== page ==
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Oil stocks send FTSE 100 to 7-week closing high, Anglo American sinks

Oil stocks send FTSE 100 to 7-week closing high, Anglo American sinks

By Shashwat Chauhan and Sruthi Shankar

(Reuters) -The UK’s FTSE 100 closed at a seven-week high on Friday with a rebound in crude prices lifting shares of oil majors, though Anglo American slumped after the miner said it would slash capital expenditure in the face of weak demand.

The London-listed stock of Anglo American sank 19% to touch a three-year low and was the biggest decliner among the FTSE 100 stocks.

The miner said it aims to cut capital expenditure by $1.8 billion by 2026, and that it will reduce production at its South African unit Kumba Iron Ore, where iron ore stockpiles surged following worsening rail bottlenecks.

However, the blue-chip FTSE 100 closed up 0.5% and recorded its second consecutive week of gains.

Heavyweight energy stocks jumped 1.6% after Saudi Arabia and Russia called for more OPEC+ members to join output cuts, driving up crude oil prices. [O/R]

The focus next week shifts to a slew of central bank meetings, with investors awaiting key decisions from the Federal Reserve, the Bank of England (BoE) and the European Central Bank (ECB).

“The switch to what has become a “Table Mountain” approach to rate policy, or a higher-for-longer approach now appears to be the preferred messaging given that headline inflation along with wages is much higher in the UK even now,” noted Michael Hewson, chief market analyst at CMC Markets.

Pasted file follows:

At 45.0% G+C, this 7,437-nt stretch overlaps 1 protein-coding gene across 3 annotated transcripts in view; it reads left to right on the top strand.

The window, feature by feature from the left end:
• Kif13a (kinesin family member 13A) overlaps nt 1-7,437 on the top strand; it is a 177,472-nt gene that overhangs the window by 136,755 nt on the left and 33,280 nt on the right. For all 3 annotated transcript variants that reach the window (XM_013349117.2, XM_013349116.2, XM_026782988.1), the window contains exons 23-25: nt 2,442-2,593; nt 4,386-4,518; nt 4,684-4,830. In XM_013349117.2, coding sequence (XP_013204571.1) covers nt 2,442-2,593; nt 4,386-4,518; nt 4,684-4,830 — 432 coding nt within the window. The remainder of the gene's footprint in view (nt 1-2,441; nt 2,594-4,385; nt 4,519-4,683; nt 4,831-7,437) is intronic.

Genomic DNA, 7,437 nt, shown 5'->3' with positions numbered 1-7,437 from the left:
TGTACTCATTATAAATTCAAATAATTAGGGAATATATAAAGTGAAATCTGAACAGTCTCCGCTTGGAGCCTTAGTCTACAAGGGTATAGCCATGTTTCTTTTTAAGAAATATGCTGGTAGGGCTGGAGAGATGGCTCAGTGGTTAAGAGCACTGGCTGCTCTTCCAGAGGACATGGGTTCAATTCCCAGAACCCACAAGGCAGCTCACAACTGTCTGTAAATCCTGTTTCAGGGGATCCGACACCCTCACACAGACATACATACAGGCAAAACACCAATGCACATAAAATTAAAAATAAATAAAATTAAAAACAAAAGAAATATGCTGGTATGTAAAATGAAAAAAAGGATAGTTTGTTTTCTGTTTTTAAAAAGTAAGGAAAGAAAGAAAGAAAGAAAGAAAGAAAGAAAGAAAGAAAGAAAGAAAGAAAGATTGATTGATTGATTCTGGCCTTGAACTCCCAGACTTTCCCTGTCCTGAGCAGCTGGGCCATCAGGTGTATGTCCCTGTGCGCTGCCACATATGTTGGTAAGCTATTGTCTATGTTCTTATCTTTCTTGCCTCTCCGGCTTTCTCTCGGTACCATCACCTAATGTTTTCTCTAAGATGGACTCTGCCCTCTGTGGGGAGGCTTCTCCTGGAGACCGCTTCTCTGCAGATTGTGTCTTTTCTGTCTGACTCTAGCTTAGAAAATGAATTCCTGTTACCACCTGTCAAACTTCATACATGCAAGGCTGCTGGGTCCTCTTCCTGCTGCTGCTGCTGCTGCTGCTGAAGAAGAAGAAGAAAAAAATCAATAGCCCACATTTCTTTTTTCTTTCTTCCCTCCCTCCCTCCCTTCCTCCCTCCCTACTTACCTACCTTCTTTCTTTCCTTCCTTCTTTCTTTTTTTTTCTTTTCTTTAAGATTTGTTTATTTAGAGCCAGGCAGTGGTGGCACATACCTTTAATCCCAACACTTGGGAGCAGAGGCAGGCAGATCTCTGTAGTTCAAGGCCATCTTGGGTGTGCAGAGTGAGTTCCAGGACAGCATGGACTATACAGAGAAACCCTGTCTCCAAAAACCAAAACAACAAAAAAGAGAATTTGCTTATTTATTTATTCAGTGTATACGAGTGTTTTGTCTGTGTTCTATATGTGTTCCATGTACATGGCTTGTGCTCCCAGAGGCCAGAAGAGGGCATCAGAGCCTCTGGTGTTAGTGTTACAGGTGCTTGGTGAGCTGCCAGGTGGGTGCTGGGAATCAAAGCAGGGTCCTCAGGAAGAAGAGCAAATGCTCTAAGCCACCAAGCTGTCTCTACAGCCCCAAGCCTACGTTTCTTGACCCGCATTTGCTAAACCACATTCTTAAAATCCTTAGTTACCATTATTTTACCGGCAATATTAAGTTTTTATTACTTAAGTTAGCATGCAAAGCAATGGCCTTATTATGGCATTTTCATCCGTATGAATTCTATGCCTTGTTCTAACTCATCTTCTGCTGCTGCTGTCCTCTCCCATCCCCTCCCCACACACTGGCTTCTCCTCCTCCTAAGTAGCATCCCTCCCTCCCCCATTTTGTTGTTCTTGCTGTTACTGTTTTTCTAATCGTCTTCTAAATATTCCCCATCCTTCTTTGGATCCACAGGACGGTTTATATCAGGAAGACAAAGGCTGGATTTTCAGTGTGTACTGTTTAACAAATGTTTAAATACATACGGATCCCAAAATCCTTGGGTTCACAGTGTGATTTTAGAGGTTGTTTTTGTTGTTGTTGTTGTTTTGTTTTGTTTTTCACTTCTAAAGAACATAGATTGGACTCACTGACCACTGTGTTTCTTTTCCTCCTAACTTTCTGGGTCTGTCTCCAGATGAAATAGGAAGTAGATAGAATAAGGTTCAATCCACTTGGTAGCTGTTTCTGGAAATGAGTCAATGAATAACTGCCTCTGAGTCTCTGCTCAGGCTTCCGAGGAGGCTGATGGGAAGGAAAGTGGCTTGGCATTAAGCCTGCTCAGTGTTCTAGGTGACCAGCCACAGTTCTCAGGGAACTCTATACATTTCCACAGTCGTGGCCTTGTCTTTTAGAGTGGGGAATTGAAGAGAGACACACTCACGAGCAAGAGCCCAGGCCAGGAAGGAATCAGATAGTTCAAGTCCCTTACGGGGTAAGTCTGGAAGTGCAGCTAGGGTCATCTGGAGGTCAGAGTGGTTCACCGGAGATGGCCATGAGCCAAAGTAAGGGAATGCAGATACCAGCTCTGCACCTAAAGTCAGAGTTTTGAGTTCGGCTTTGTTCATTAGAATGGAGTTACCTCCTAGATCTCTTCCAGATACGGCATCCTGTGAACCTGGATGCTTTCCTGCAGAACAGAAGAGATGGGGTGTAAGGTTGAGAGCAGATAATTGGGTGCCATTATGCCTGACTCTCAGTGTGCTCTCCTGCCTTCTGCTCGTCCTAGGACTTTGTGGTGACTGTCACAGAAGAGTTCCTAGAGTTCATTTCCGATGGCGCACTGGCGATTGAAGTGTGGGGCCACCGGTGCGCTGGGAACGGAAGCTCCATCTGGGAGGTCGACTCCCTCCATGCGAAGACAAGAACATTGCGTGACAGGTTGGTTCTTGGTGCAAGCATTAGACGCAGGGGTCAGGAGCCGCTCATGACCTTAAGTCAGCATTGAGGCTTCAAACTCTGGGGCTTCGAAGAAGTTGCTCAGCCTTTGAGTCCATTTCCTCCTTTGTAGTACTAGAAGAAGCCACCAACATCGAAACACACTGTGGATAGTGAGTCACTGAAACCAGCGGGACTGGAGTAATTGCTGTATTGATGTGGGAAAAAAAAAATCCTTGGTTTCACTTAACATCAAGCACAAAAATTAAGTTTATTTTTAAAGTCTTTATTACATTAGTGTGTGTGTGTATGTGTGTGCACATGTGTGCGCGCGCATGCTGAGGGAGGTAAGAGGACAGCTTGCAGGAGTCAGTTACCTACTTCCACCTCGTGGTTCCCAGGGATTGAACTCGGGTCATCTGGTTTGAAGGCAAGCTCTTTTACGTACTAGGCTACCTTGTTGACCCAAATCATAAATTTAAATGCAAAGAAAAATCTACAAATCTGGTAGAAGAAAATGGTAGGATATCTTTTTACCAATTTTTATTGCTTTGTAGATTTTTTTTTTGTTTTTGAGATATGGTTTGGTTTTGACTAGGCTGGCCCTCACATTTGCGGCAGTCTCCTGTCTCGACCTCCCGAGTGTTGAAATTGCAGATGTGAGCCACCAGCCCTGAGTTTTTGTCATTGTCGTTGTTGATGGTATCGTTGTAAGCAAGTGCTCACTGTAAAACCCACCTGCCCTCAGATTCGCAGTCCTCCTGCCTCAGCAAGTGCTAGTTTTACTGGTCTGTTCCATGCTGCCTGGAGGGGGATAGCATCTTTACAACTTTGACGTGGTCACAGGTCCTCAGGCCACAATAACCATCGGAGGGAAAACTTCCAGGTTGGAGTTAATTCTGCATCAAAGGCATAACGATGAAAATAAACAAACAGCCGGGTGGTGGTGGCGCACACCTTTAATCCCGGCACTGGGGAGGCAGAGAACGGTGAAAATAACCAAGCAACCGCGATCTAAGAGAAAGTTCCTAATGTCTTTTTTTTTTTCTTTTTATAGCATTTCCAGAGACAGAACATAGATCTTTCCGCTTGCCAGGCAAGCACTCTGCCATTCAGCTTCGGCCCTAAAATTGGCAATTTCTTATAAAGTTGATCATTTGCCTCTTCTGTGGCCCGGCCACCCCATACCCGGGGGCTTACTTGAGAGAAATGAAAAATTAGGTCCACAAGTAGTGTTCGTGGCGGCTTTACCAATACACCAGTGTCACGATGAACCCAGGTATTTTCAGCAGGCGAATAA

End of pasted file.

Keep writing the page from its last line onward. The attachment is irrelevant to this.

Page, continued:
Hewson added that interest rate cuts by the BoE are likely to come well after the ECB starts cutting rates due to elevated inflation in the UK.

However, optimism that major central banks are done hiking rates sent the pan-European STOXX 600 to its highest close since February 2022 and New York’s S&P 500 near its highest level of 2023.

The domestically focussed FTSE 250 midcap index gained 0.5% to touch a near three-month closing high.

An RBC downgrade pulled cigarette and cigar producer Imperial Brands down by nearly 2%, while Sainsbury gained 1.6% after Goldman Sachs upgraded the supermarket group’s rating to “buy” from “neutral”.

(Reporting by Shashwat Chauhan and Sruthi Shankar in Bengaluru; Editing by Anil D’Silva and Shailesh Kuber)

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